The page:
It’s important to understand why hybrid cloud infrastructure is complex. It usually involves a mix of widely distributed private data centers, public clouds, and edge networks and these support user interactions with a company’s products and services across multiple devices, such as desktop computers, IoT devices, and smartphones. The challenge occurs when it comes to linking all these devices and access points seamlessly and ensuring costs are taken into account. 

The best way forward is for organizations to integrate their increasing array of systems and services with a modern traffic management and automation strategy. This will help to direct application traffic across different clouds and data centers, and to steer users efficiently to the best performing endpoints. The great advantage is that users can enjoy a seamless experience accessing products and services, regardless of the device they’re using or where they’re located.

The other benefit of application traffic management is that it can reduce costs. Operations teams can implement intelligent traffic steering strategies that dynamically direct cloud and on-premise workloads to the most cost-efficient resources for additional savings. It is also a valuable tool in guarding against over-provisioning, which can drive up expenses, or under-provisioning, which will impact performance and potentially the customer experience. 

Amongst this plethora of benefits, traffic management can help with the deployment of new infrastructure, allowing traffic to be gradually introduced as new systems come online allowing teams to identify and eliminate bugs and issues before traffic reaches full capacity.

Network automation

The advantages outlined in traffic management are largely due to automation, but the same principle applies when it comes to network operations. Companies can use network automation, not just to streamline tasks, but to improve planning, particularly when changes are being made to accommodate a hybrid cloud approach.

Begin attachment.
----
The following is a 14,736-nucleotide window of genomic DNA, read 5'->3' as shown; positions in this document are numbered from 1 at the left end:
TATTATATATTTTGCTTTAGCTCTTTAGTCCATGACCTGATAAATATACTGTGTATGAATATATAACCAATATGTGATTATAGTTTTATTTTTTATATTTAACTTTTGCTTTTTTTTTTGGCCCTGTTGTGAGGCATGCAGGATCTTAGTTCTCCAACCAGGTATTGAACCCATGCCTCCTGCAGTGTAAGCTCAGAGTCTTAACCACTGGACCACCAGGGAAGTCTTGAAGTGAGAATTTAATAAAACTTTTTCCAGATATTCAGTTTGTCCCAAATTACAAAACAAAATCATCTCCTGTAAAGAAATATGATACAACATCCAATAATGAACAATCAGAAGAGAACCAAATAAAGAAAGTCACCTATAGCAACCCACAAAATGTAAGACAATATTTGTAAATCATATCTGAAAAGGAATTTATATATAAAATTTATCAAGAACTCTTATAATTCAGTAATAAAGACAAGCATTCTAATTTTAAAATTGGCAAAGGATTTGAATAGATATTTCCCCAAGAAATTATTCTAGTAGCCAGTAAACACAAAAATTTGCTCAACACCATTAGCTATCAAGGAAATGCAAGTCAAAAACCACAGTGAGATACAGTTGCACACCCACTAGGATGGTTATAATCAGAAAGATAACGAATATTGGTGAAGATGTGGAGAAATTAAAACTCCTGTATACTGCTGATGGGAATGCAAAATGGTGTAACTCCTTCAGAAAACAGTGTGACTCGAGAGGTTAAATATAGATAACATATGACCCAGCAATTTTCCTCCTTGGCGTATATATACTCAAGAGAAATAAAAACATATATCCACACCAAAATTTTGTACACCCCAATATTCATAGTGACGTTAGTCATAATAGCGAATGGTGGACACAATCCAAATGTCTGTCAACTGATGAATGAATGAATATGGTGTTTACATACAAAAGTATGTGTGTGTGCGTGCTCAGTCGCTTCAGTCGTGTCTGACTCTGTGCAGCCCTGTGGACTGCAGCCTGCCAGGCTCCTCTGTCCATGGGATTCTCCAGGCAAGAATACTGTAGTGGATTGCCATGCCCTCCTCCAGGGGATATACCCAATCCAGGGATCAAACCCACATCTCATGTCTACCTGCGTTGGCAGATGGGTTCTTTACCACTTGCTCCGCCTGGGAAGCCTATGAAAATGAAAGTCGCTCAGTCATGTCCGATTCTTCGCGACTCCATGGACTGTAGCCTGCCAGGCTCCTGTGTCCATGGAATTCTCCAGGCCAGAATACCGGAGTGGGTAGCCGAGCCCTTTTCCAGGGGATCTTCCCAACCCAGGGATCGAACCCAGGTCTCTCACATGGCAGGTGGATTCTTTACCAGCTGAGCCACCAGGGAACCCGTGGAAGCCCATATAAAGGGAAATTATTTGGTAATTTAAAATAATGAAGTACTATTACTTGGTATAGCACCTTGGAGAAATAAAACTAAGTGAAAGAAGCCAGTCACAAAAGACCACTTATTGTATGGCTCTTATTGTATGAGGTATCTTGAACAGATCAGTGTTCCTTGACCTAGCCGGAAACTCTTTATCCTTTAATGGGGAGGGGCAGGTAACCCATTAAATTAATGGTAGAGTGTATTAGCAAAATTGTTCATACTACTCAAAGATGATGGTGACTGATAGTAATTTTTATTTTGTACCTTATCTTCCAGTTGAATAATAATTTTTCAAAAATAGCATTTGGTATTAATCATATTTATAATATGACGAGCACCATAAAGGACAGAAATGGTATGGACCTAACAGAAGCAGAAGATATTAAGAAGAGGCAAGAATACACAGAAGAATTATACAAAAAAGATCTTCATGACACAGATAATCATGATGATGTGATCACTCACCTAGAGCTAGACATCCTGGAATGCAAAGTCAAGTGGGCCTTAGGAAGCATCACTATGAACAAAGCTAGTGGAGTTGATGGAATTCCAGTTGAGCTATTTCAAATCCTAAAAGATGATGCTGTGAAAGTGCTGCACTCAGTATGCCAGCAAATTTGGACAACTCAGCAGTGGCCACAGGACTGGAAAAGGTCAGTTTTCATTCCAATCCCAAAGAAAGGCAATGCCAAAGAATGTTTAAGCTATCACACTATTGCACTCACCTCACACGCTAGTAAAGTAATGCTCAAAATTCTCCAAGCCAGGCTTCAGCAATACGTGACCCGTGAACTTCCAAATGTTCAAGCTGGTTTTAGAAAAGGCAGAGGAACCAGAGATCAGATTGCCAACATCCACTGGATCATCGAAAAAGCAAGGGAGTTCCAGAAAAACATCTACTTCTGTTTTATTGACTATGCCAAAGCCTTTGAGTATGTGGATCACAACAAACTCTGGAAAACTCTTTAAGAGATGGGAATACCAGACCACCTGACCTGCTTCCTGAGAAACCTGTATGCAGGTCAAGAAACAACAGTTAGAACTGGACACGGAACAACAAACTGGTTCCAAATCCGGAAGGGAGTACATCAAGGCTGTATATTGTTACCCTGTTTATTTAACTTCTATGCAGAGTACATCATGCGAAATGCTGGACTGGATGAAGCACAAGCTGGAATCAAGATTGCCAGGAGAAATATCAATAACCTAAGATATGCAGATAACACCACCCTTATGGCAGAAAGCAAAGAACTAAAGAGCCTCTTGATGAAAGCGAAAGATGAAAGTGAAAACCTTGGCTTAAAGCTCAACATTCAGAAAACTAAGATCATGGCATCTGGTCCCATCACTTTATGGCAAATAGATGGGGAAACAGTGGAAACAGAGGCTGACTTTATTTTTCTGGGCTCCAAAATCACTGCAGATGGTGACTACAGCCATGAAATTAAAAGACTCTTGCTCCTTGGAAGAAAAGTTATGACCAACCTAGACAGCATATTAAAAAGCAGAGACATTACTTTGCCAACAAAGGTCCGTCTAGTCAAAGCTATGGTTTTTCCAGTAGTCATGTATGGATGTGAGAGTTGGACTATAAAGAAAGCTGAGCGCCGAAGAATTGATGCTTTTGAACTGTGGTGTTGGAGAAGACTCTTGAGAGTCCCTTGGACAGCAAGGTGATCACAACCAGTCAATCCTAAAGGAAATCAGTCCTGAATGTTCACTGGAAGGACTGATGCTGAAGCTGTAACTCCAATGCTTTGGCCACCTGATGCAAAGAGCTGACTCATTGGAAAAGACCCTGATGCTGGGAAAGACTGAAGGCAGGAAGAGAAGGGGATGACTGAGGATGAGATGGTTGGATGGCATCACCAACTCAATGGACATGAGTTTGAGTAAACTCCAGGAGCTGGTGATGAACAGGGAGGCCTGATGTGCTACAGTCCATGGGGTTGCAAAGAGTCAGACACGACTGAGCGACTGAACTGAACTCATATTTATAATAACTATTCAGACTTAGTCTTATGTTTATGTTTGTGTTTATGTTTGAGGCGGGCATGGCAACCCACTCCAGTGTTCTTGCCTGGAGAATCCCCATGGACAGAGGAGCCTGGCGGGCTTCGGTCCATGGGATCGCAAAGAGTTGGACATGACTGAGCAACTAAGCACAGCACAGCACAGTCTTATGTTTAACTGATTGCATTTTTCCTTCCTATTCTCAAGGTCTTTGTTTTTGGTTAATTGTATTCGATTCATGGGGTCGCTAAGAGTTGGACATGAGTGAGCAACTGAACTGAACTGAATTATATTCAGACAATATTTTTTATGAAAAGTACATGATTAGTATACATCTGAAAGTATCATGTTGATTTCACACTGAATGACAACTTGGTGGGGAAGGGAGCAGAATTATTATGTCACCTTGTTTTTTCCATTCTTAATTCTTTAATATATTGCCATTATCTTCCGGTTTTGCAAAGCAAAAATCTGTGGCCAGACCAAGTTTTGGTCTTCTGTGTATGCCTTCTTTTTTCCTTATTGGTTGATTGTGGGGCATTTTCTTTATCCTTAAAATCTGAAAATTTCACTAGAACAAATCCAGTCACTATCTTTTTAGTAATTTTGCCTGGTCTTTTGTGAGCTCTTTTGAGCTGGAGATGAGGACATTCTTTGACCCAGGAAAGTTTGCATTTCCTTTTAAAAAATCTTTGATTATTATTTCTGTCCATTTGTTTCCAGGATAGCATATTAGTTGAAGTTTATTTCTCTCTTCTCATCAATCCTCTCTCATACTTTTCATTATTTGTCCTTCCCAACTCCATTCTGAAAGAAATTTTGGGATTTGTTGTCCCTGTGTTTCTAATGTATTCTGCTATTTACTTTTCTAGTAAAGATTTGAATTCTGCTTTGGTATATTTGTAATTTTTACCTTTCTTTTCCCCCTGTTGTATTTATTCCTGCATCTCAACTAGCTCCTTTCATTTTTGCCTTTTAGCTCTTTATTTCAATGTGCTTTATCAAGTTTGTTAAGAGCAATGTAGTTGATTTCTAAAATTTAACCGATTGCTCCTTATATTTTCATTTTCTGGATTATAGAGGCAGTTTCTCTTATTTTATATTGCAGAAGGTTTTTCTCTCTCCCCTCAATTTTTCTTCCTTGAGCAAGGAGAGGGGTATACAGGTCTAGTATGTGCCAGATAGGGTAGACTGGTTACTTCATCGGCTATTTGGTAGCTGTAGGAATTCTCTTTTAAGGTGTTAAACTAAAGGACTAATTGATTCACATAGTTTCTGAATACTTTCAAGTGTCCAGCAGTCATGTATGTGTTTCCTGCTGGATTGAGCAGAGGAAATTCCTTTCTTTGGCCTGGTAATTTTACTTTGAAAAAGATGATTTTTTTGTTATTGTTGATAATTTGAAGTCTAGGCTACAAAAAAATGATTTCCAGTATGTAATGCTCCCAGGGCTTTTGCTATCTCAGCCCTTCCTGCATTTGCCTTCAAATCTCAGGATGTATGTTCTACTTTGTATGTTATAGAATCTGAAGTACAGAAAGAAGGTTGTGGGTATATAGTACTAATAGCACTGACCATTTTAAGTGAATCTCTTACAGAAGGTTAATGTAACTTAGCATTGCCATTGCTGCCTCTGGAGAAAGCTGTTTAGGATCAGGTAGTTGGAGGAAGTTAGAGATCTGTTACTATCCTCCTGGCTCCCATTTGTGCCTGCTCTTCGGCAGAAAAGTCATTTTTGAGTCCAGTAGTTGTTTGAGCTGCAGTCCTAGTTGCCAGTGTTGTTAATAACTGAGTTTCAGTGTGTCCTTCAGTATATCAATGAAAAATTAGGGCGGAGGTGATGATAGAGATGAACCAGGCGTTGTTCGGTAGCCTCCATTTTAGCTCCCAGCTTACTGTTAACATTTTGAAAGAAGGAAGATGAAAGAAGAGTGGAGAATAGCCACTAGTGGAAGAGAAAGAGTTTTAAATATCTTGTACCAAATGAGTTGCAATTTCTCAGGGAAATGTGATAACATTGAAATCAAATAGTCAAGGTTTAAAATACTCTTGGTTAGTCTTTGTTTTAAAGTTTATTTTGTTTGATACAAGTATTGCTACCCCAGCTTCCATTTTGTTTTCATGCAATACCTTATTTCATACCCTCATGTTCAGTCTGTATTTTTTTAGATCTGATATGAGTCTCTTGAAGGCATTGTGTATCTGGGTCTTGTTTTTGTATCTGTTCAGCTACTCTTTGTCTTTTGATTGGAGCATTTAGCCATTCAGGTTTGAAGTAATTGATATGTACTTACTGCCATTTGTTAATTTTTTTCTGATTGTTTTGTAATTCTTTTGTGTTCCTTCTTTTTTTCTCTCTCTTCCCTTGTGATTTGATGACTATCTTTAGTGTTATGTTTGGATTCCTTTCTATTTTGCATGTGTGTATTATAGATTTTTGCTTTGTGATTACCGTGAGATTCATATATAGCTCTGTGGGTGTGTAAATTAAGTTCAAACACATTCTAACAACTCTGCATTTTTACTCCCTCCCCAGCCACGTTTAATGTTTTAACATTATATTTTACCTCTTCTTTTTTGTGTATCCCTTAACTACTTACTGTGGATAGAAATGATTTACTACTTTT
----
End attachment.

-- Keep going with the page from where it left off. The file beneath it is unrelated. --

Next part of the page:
Network automation enables plans to be assessed through accurate, risk-based insight. Tasks in relation to configuration changes can be outlined in advance for review, incorporating policies and regulations that need to be considered, and calculating for risk or any other potential issues that might arise and which could impact the company.

Automated provisioning of networks also has a part to play in enabling infrastructure resource modelling, allowing the inventory to be updated as network changes are validated and accepted.

Network observability

Hybrid cloud infrastructure necessitates companies to analyze, learn from, and respond to the sheer wealth of data that is crossing their networks and application services so they can make better decisions. This is essential for operations, capacity planning, and security, as well as for long-term growth. One trend that is emerging is distributed network observability — pushing analysis as close to the data source as possible. Tapping into network data streams and analyzing them in real-time can provide immediate business insight, reduce Mean-Time-To-Repair, help debug problems, and identify security weaknesses.

The strategies for hybrid cloud success

The many advantages of hybrid cloud can be realized more efficiently if companies implement selected strategies to manage complexity. Resource modelling gives companies a better sense of their infrastructure on-premise and in the cloud, letting them assess risk pre-emptively to reduce problems and improve quality, through improved decision making. Traffic management and network automation improve performance, reduce risk, and facilitate cost reductions. Finally, observability tools help companies assess their network operations and set goals for the future. The key to a successful hybrid cloud deployment is to have control over the infrastructure, and these four strategies are steps down the path to achieving it.

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Chris Buijs, Field CTO, NS1.